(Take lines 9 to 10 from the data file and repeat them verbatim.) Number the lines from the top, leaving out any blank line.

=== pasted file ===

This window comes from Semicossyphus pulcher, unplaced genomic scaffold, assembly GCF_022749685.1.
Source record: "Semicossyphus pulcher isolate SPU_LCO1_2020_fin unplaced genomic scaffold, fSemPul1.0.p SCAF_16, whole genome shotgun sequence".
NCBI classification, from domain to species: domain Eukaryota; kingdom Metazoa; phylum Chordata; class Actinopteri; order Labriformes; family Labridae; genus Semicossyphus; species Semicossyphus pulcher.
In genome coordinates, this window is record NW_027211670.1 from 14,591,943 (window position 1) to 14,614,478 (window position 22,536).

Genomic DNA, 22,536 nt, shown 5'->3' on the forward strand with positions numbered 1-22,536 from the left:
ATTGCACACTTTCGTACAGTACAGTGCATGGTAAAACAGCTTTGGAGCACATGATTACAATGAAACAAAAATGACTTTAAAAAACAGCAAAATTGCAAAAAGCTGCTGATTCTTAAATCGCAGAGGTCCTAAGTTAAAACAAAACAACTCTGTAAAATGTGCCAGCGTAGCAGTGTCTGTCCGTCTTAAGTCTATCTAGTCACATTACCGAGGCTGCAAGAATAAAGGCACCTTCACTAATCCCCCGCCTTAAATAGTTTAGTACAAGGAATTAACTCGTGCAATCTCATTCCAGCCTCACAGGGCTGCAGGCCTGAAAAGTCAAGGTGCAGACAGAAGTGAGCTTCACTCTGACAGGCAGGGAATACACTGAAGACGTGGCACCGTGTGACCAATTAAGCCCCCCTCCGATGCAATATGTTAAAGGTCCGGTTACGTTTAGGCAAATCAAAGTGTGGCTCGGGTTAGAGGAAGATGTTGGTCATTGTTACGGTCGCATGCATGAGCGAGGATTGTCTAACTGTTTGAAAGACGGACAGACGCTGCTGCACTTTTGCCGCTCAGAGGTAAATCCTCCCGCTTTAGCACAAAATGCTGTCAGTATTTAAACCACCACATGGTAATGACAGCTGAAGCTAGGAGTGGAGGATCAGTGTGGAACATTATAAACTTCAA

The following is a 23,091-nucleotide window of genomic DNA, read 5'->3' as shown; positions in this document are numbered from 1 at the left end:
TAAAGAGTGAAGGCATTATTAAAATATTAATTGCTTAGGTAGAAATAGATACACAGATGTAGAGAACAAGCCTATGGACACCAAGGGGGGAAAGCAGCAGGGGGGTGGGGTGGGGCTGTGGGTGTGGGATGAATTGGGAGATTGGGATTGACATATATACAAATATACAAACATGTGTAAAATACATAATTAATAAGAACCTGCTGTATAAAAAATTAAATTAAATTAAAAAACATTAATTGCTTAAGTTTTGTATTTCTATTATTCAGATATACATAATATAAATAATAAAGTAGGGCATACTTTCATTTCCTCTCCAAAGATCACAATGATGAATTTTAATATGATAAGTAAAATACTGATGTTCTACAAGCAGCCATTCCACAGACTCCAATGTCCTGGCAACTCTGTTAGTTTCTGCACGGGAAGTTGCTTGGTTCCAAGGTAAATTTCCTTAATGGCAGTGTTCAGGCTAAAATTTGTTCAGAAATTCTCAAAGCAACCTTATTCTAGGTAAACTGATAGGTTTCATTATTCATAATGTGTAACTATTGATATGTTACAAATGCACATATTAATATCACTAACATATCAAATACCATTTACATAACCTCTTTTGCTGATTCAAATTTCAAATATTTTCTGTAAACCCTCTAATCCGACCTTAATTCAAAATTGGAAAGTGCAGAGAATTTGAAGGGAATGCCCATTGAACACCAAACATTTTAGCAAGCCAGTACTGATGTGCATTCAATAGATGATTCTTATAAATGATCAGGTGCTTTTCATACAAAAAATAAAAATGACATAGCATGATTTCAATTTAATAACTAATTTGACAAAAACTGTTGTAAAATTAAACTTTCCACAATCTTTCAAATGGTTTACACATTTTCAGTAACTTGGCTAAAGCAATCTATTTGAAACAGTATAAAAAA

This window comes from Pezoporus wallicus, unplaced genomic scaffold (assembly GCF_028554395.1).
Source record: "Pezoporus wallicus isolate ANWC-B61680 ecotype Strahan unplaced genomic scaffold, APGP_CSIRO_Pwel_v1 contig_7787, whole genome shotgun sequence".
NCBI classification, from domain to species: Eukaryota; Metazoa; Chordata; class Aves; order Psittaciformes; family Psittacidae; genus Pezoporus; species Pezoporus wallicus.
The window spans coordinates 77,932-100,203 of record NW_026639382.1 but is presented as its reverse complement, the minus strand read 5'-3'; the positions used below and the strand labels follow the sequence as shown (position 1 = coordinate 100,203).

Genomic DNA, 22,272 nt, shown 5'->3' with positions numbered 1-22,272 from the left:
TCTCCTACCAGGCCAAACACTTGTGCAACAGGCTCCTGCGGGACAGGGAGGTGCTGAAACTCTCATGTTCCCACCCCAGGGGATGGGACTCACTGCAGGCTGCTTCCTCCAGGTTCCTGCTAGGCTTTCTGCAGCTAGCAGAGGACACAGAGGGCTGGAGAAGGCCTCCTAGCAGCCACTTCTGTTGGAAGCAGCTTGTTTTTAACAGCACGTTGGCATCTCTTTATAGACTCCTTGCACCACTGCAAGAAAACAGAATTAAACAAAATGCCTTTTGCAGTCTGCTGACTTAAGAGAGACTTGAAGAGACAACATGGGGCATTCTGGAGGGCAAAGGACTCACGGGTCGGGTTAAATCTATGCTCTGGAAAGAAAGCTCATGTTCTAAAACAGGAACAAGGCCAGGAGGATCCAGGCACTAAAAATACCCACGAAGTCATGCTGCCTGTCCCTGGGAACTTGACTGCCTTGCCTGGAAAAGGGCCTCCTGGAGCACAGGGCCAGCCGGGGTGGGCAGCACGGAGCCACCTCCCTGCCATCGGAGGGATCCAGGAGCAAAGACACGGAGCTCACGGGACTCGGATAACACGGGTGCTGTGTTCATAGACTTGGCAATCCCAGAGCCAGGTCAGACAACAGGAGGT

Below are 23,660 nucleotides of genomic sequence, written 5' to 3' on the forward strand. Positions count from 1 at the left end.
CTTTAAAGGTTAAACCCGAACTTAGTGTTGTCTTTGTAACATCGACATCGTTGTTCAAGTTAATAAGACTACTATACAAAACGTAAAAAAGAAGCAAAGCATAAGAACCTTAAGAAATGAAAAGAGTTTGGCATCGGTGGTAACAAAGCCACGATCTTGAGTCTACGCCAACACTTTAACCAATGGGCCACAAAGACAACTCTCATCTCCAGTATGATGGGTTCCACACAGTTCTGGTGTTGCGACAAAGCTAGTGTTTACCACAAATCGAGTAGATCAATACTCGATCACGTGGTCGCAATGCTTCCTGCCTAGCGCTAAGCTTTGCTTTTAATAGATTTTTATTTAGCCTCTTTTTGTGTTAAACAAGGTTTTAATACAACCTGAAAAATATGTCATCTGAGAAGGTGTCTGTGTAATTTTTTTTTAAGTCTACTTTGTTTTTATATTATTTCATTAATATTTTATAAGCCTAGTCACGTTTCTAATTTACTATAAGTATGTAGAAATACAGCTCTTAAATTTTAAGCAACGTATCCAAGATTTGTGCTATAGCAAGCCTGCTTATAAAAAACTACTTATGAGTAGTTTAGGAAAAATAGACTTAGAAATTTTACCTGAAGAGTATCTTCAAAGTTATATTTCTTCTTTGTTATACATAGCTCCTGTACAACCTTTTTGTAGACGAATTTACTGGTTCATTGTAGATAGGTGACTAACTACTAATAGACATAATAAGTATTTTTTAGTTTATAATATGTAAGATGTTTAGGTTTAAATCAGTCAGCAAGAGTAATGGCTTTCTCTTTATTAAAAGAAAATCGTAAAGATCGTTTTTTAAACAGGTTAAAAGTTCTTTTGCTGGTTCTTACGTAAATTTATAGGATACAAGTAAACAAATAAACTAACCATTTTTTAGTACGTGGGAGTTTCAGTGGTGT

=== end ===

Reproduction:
This window comes from Pezoporus wallicus, unplaced genomic scaffold (assembly GCF_028554395.1).
Source record: "Pezoporus wallicus isolate ANWC-B61680 ecotype Strahan unplaced genomic scaffold, APGP_CSIRO_Pwel_v1 contig_7787, whole genome shotgun sequence".